Dozens of low-wage, Spanish-speaking workers descended on Councilman Erik Martin Dilanís
/ Make the Road New York
Dozens of low-wage, Spanish-speaking workers descended on Councilman Erik Martin Dilan’s district office in Brooklyn yesterday afternoon to deliver 1,800 postcards from his constituents declaring their support for a paid-sick leave bill. But the councilman said he would have been happy to talk to them, had he knew they were coming. “They showed up unannounced,” he said. “I didn’t know they were coming at all.” Dilan is one of 14 Council members to not have sponsored the paid-sick leave bill, which is currently been shelved by Speaker Christine Quinn. Immigrant rights group Make the Road New York organized the postcard delivery yesterday. Dilan is running in a primary against Rep. Nydia Velazquez, who issued this statement to City & State about the rally: “This is a simple matter of justice. All working people should be given paid time off when they fall ill and can’t go to work. Not only is this the right thing to do, but it makes workers more productive over the long term.” Dilan declined to comment on the congresswoman’s comment, but said his own views on paid sick leave were evolving. “She’s certainly entitled to her opinion, and I wish the group would have told me they were coming. It appears my opponent in this race knew that this group would be coming to my office. But look, I share the sentiment overall, but I want to see what the final bill looks like.”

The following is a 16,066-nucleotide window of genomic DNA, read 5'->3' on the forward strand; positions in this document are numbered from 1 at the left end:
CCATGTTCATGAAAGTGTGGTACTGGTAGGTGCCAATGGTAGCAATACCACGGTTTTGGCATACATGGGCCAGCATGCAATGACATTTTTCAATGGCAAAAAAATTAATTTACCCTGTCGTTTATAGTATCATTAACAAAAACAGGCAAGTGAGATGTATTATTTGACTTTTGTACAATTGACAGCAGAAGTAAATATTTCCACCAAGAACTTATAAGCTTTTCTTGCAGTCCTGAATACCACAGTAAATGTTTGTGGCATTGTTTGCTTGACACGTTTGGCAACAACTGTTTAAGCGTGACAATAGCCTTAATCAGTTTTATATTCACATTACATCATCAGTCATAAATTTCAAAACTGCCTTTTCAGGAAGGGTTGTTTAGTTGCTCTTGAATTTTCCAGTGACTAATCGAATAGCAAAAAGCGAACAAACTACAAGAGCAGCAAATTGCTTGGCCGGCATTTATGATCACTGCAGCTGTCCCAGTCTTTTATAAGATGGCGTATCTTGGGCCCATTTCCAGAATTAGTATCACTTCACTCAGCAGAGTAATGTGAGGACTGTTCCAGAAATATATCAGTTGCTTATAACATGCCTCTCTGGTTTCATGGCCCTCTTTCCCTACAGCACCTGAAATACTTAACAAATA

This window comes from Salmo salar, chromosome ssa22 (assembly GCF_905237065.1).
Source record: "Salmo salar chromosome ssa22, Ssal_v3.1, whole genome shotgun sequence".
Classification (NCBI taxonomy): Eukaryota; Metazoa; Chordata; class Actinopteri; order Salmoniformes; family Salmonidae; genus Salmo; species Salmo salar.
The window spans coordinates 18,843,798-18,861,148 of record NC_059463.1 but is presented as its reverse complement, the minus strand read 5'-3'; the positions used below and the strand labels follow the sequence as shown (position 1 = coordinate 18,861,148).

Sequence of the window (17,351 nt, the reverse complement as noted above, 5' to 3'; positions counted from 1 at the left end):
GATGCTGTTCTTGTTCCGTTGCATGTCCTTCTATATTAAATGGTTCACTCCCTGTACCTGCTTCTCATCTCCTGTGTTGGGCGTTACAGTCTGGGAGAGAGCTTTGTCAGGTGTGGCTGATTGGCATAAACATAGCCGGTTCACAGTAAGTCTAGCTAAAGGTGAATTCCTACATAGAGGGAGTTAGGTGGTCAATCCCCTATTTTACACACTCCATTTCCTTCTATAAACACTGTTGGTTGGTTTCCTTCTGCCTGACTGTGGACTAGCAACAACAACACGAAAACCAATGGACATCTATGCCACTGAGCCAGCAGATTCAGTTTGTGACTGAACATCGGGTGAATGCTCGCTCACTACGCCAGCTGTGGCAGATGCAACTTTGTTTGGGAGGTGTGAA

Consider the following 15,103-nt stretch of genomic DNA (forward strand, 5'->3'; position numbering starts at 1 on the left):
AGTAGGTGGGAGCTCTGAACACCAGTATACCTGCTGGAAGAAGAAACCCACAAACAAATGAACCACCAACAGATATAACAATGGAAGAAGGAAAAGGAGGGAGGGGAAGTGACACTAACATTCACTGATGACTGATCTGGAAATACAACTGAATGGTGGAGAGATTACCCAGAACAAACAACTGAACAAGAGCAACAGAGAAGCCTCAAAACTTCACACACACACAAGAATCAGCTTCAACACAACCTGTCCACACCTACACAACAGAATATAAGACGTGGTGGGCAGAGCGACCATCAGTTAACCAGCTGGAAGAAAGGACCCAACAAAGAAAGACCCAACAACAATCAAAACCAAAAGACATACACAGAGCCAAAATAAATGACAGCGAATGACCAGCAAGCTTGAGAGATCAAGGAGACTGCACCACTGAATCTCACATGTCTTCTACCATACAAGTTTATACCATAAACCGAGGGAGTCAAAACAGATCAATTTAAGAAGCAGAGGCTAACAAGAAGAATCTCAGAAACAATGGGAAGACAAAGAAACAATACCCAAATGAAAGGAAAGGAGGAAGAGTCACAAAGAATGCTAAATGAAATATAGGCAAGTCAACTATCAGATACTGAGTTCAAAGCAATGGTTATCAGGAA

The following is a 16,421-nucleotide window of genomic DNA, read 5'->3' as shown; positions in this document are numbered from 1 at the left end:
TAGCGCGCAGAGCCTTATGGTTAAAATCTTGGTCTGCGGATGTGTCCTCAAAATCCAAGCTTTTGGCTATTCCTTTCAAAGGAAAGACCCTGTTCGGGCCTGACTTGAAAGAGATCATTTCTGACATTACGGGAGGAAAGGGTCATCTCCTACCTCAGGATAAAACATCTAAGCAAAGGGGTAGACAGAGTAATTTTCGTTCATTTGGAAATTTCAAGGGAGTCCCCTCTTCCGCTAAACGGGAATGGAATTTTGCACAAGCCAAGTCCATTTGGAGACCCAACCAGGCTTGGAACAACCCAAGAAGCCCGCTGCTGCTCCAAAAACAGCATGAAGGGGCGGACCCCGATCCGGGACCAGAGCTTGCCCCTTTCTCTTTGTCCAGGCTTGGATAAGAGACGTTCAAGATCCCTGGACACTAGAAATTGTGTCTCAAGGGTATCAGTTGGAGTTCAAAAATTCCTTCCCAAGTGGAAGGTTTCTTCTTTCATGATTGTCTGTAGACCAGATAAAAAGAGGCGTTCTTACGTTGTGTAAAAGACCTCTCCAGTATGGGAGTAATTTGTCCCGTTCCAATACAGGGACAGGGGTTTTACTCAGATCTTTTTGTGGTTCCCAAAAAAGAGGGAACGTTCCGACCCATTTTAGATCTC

Since the November NYC elections, MRNY members have been hard at work setting the agenda for our next mayor, City Council and citywide elected officials.
We kicked off "Talking Transition" with a low-wage worker forum and our attorneys have been staffing a Single Stop clinic around the clock at the Transition tent.
Recently, our youth joined the Transitions conversation to bring education and police reform issues into the spotlight for the new elected officials. 17-year-old youth leader Cheyanne Smith was also profiled in the New York Times for her leadership to make NYC schools more respectful, safe, and dignified places for learning.